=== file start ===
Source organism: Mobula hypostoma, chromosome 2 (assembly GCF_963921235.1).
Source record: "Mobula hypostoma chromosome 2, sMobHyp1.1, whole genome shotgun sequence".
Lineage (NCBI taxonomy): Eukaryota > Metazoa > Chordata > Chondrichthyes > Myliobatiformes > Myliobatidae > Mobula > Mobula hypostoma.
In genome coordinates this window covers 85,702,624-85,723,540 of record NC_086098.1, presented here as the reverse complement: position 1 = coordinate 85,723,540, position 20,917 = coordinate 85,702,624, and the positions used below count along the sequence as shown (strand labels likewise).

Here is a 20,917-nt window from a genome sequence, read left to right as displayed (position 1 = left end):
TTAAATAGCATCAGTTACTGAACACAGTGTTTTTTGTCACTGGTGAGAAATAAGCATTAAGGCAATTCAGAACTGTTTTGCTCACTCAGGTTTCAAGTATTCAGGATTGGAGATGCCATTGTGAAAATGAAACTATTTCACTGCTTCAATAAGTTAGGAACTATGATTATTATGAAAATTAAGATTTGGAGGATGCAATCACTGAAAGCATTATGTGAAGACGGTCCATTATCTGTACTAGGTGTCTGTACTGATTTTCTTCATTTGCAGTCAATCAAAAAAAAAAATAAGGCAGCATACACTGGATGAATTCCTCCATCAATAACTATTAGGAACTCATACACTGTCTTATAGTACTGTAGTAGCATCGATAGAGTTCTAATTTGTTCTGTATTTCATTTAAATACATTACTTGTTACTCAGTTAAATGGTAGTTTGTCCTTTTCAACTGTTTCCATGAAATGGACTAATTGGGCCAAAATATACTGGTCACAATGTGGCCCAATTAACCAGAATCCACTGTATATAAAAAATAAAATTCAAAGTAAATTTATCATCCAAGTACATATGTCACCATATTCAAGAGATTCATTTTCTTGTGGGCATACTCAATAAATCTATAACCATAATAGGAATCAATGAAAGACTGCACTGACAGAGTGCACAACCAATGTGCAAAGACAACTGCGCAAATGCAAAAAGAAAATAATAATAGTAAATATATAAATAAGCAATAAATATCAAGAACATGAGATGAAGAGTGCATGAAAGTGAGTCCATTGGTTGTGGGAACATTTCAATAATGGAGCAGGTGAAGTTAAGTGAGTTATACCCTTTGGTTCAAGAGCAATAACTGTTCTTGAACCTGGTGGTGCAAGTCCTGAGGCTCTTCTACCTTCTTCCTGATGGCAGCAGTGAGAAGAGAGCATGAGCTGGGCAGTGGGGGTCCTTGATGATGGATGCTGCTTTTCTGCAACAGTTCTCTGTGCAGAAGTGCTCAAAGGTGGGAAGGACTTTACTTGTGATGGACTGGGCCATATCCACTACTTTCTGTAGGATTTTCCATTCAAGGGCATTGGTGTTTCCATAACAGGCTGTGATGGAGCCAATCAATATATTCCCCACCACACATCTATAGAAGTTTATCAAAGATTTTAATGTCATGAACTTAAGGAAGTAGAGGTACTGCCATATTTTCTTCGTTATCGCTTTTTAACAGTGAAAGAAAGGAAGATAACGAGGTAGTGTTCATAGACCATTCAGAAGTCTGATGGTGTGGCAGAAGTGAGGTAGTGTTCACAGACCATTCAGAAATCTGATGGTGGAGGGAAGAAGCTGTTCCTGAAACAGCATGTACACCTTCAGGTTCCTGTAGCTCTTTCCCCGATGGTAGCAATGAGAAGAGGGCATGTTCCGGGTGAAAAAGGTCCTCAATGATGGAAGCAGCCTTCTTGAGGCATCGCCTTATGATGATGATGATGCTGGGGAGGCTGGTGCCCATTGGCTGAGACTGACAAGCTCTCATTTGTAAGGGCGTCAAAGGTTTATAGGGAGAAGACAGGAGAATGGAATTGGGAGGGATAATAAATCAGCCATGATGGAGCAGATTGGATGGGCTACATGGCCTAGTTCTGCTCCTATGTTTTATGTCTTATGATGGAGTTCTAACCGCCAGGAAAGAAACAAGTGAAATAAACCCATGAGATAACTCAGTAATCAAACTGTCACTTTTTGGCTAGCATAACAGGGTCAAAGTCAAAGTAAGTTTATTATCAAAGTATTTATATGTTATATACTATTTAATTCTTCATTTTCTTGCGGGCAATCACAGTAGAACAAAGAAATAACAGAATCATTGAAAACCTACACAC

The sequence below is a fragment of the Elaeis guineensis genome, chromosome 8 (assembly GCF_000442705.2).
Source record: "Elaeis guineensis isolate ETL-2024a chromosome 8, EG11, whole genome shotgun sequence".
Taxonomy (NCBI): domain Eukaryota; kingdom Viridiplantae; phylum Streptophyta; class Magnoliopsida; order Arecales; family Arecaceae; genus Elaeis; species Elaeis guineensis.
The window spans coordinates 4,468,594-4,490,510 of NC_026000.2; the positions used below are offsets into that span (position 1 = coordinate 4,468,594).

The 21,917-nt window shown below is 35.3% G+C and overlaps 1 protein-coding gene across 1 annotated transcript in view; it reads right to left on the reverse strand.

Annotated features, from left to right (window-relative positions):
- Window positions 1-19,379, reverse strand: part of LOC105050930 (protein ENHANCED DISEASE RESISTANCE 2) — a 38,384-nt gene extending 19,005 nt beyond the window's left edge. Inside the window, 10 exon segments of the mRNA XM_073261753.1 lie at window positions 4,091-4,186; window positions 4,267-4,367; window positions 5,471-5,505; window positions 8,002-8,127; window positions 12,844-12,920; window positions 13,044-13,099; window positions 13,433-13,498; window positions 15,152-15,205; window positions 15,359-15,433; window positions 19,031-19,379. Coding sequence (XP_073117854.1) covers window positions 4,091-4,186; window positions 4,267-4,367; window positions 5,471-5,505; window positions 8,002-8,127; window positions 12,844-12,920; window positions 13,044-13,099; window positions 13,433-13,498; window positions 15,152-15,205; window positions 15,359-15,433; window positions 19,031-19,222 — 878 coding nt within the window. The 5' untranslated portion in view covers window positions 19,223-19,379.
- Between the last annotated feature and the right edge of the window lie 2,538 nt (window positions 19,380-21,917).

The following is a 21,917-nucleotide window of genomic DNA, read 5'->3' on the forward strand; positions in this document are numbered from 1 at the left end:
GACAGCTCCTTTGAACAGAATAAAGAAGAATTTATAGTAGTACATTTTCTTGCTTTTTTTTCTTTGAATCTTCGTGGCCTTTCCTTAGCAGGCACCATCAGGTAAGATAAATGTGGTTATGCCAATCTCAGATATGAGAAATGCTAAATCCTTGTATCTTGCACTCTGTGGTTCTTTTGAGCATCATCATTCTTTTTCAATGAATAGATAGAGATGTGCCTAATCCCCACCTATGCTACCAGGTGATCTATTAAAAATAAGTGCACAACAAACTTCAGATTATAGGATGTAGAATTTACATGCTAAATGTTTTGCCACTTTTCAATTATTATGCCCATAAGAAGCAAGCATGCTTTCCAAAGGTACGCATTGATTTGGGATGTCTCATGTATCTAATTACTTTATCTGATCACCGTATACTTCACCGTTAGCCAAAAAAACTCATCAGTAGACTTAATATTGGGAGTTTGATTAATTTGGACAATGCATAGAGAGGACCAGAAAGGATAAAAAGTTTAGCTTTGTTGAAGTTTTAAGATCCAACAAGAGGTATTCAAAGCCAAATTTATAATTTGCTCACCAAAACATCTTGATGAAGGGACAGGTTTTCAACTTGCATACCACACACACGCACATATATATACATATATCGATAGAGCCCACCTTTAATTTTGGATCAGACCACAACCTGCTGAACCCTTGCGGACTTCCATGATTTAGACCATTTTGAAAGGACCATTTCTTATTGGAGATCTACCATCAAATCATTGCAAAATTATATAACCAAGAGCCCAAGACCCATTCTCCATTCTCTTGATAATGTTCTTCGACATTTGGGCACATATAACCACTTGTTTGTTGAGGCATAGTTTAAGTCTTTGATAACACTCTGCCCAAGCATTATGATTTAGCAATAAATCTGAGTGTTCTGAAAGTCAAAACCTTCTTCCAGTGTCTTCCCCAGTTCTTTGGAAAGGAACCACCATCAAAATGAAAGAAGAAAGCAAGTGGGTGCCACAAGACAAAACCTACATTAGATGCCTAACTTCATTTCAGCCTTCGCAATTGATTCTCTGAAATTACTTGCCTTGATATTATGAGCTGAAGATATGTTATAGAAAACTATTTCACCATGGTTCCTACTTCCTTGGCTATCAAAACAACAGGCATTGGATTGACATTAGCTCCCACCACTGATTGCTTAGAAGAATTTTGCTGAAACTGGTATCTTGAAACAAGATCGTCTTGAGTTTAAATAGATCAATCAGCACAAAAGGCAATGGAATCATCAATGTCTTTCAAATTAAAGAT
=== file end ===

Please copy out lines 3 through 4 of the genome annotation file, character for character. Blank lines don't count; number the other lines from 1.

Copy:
Lineage (NCBI taxonomy): Eukaryota > Metazoa > Chordata > Chondrichthyes > Myliobatiformes > Myliobatidae > Mobula > Mobula hypostoma.
In genome coordinates this window covers 85,702,624-85,723,540 of record NC_086098.1, presented here as the reverse complement: position 1 = coordinate 85,723,540, position 20,917 = coordinate 85,702,624, and the positions used below count along the sequence as shown (strand labels likewise).